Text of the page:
In which Jared and I try to comprehend Game 6.
Jordan: Jared. Help me put into words what I saw Tuesday night. I’ve seen some pretty good games over the years. I was at the Chesapeake Arena when Kevin Durant and Kevin Love dueled into double overtime, each one answering the other’s three-pointer as if they were the easiest shots in the world.
Jared: WAIT. Were you AT all of those games? If you were, that’s pretty unbelievable. If you weren’t, well you just misled me you sunuvabitch.
Anyway, I honestly don’t know what we saw on Tuesday. It was mesmerizing. It was beautiful. It was just basketball, man. I can’t even pick out a “best” thing about the game. There’s just too much. Duncan’s first half. LeBron’s fourth quarter. Ray’s three. Parker’s three. The whole headband thing. Bosh’s block(s). For fuck’s sake I almost forgot about Kawhi’s dunk on Mike Miller in all the ridiculousness of the second half, and that literally made me jump off my seat when it happened.
It’s weird to know you’re watching history as it happens. Once the Heat started coming back and eventually tied the game and took the lead, the feeling that rushed over me was surreal. I knew I was watching the end of one of, if not the best game of my lifetime. I’m still not sure how to reconcile it. It seems to reactive to give it the top spot the day after, but I don’t know how else to convey the sheer awesomeness of what we watched. I actually don’t even know if watched is the best word for it; we – all of us watching – experienced it, together.
I said last night on Twitter I want to figure out a way to bottle the game up and distill it so I can get drunk off it the rest of my life, and I don’t at all feel like that’s a crazy thing to say. I want to bring a recording of that game with me wherever I go, so I can flick on the last 15 minutes at any point I want. Of all the games I’ve watched, this is one of the very few my favorite team hasn’t been a part of that gave me a feeling like that.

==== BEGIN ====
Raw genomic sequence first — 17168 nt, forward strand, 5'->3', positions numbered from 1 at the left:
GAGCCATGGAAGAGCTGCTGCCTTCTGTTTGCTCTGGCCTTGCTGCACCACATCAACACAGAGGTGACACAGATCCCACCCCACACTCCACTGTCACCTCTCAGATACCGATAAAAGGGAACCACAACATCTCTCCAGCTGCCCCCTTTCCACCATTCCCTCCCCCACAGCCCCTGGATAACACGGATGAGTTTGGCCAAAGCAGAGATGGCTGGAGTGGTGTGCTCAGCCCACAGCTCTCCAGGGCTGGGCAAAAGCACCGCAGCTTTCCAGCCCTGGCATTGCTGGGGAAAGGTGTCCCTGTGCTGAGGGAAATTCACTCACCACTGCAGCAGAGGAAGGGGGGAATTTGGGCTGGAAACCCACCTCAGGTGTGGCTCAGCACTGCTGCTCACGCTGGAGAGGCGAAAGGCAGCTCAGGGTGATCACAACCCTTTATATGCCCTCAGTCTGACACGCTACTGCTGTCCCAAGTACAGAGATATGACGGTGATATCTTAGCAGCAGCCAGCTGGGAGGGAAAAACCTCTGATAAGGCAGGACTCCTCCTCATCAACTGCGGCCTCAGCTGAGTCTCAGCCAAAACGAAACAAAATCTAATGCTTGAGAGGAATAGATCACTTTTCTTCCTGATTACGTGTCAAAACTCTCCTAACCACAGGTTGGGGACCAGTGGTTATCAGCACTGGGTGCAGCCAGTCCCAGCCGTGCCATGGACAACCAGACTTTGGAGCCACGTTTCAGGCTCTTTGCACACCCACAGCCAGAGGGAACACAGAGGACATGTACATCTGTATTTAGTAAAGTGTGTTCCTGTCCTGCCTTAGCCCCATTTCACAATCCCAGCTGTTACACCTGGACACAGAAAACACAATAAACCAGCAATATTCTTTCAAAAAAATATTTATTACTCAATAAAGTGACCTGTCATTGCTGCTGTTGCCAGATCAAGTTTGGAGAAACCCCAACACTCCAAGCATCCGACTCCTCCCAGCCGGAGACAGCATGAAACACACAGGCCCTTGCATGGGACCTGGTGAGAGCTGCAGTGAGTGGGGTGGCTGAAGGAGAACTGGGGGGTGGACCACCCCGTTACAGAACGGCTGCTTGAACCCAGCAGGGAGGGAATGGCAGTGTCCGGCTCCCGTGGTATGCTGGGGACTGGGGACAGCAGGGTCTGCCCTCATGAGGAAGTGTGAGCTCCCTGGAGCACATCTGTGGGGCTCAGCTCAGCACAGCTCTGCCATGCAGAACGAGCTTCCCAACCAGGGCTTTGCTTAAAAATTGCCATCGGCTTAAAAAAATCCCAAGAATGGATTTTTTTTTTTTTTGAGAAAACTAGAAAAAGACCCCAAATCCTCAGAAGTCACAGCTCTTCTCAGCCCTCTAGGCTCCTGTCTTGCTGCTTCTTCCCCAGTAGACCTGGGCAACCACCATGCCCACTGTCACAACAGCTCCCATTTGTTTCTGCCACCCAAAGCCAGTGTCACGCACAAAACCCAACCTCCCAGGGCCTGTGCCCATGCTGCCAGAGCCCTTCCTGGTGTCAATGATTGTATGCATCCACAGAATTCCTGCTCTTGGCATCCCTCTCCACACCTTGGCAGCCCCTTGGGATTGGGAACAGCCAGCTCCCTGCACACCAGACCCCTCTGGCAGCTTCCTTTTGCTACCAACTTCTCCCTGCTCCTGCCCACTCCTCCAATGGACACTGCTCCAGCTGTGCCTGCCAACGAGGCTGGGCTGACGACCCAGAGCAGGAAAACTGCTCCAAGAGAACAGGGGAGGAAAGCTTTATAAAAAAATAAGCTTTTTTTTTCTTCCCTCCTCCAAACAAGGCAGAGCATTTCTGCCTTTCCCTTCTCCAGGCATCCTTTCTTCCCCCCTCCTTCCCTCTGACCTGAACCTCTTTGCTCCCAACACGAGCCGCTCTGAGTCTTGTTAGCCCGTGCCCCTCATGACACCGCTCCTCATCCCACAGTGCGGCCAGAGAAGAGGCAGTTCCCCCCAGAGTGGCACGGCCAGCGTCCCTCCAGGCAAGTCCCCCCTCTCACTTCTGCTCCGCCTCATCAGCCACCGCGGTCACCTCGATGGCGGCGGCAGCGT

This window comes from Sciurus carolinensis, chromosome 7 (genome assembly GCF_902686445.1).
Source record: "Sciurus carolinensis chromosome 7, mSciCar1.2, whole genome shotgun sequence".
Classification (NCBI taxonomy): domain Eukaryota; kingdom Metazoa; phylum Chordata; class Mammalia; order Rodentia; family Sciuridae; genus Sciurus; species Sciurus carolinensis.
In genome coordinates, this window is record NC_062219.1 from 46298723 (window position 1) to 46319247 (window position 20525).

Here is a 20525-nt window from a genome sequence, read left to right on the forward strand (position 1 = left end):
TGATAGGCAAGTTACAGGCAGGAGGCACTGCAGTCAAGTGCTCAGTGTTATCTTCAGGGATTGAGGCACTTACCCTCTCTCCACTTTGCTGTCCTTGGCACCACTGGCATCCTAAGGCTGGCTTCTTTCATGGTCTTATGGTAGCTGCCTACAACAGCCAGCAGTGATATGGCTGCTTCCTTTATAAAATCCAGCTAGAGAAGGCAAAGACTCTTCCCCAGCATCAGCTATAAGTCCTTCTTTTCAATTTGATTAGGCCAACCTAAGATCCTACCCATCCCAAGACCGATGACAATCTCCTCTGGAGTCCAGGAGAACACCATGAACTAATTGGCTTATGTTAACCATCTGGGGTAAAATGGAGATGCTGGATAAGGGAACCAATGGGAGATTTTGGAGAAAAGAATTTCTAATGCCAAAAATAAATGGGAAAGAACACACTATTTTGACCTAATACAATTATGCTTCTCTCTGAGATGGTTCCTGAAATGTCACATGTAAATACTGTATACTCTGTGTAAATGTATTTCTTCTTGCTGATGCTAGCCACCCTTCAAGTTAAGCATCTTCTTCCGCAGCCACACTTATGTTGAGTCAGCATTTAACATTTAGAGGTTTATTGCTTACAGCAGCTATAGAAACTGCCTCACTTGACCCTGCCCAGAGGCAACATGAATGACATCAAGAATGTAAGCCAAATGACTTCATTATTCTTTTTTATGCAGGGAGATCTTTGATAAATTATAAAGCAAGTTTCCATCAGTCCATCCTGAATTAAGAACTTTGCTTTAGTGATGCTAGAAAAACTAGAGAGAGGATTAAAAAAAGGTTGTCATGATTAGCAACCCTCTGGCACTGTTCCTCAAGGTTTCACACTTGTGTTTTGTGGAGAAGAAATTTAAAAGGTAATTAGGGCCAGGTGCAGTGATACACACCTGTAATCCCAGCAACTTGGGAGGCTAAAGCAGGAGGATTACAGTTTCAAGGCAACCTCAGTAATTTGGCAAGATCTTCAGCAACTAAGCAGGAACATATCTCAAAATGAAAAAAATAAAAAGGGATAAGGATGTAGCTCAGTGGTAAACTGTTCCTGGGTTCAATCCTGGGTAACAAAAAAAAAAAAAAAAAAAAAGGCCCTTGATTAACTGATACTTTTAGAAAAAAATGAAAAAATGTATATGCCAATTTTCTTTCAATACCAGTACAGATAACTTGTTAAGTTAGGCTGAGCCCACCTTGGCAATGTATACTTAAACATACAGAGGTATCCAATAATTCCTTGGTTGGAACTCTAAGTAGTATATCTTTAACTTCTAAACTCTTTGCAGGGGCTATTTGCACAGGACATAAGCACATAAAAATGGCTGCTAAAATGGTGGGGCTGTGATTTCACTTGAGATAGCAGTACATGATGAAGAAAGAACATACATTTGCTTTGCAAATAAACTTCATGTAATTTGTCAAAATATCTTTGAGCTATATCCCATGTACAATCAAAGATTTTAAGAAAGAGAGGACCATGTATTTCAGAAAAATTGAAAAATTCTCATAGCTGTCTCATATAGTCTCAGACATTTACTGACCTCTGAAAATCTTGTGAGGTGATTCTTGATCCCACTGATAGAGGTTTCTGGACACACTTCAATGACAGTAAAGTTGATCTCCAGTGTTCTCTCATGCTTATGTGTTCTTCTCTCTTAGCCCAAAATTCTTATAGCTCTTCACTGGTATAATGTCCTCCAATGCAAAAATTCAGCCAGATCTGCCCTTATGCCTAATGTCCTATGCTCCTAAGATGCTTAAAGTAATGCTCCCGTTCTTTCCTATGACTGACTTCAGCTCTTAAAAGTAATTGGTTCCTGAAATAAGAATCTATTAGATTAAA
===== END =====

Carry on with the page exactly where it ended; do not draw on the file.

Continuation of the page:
I guess that’s all a long-winded way of saying what you saw was a brilliant game of basketball between two ultra-talented teams that no one who watched it – whether in the arena or in the comfort of their home – will ever forget. Honestly, that’s part of why I wanted to do this. I want to get thoughts down on paper so when I go senile in 50-60 years, I have recorded proof that I definitely watched Game 6 of the 2013 NBA Finals.
Jordan: It’s not a crazy thing to say at all. But it’s not just the game that I want to bottle. As you said, this was something we experienced, not just watched. Try as we might, we can’t recreate that experience, which is just about the only bittersweet aspect of the entire game.
Jared: I want to start with the Duncan/Bosh match-up, because the 180 from first half to second half was really amazing. Duncan played one of the great halves in basketball history in the first half of Game 6. It was truly spectacular – a throwback treat that, like most of the rest of the game, I will never forget. Duncan had largely had his way with Bosh in the post for most of the series (I’m pretty sure ESPN Stats & Information tweeted out at halftime that Duncan was shooting 62% against Bosh to that point in the series), but the first half was the first time he just eviscerated the guy. Bosh looked utterly helpless.
Speaking of dramatic shifts… let’s take a look at some numbers I tweeted last night courtesy of NBA.com/stats